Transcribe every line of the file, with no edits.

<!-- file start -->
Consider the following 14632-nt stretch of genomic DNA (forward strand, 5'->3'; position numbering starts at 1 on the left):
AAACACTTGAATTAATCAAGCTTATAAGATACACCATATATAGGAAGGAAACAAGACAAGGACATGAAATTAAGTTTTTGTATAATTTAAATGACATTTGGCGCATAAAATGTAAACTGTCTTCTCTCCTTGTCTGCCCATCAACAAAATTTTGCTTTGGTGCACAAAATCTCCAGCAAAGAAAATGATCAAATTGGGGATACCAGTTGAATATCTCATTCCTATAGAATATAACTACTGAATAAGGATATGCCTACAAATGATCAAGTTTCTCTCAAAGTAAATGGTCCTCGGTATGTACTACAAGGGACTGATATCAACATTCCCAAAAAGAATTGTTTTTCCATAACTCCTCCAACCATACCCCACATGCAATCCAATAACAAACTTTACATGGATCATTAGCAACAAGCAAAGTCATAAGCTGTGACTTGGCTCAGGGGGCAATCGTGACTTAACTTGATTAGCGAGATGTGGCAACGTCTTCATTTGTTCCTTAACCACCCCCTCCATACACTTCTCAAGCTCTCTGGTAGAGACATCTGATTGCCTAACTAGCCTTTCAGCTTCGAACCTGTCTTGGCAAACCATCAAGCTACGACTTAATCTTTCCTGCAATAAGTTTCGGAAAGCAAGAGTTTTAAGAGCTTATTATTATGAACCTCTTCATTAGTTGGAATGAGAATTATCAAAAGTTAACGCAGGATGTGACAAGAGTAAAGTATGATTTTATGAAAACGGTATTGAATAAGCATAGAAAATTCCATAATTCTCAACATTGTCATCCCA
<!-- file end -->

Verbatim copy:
Consider the following 14632-nt stretch of genomic DNA (forward strand, 5'->3'; position numbering starts at 1 on the left):
AAACACTTGAATTAATCAAGCTTATAAGATACACCATATATAGGAAGGAAACAAGACAAGGACATGAAATTAAGTTTTTGTATAATTTAAATGACATTTGGCGCATAAAATGTAAACTGTCTTCTCTCCTTGTCTGCCCATCAACAAAATTTTGCTTTGGTGCACAAAATCTCCAGCAAAGAAAATGATCAAATTGGGGATACCAGTTGAATATCTCATTCCTATAGAATATAACTACTGAATAAGGATATGCCTACAAATGATCAAGTTTCTCTCAAAGTAAATGGTCCTCGGTATGTACTACAAGGGACTGATATCAACATTCCCAAAAAGAATTGTTTTTCCATAACTCCTCCAACCATACCCCACATGCAATCCAATAACAAACTTTACATGGATCATTAGCAACAAGCAAAGTCATAAGCTGTGACTTGGCTCAGGGGGCAATCGTGACTTAACTTGATTAGCGAGATGTGGCAACGTCTTCATTTGTTCCTTAACCACCCCCTCCATACACTTCTCAAGCTCTCTGGTAGAGACATCTGATTGCCTAACTAGCCTTTCAGCTTCGAACCTGTCTTGGCAAACCATCAAGCTACGACTTAATCTTTCCTGCAATAAGTTTCGGAAAGCAAGAGTTTTAAGAGCTTATTATTATGAACCTCTTCATTAGTTGGAATGAGAATTATCAAAAGTTAACGCAGGATGTGACAAGAGTAAAGTATGATTTTATGAAAACGGTATTGAATAAGCATAGAAAATTCCATAATTCTCAACATTGTCATCCCA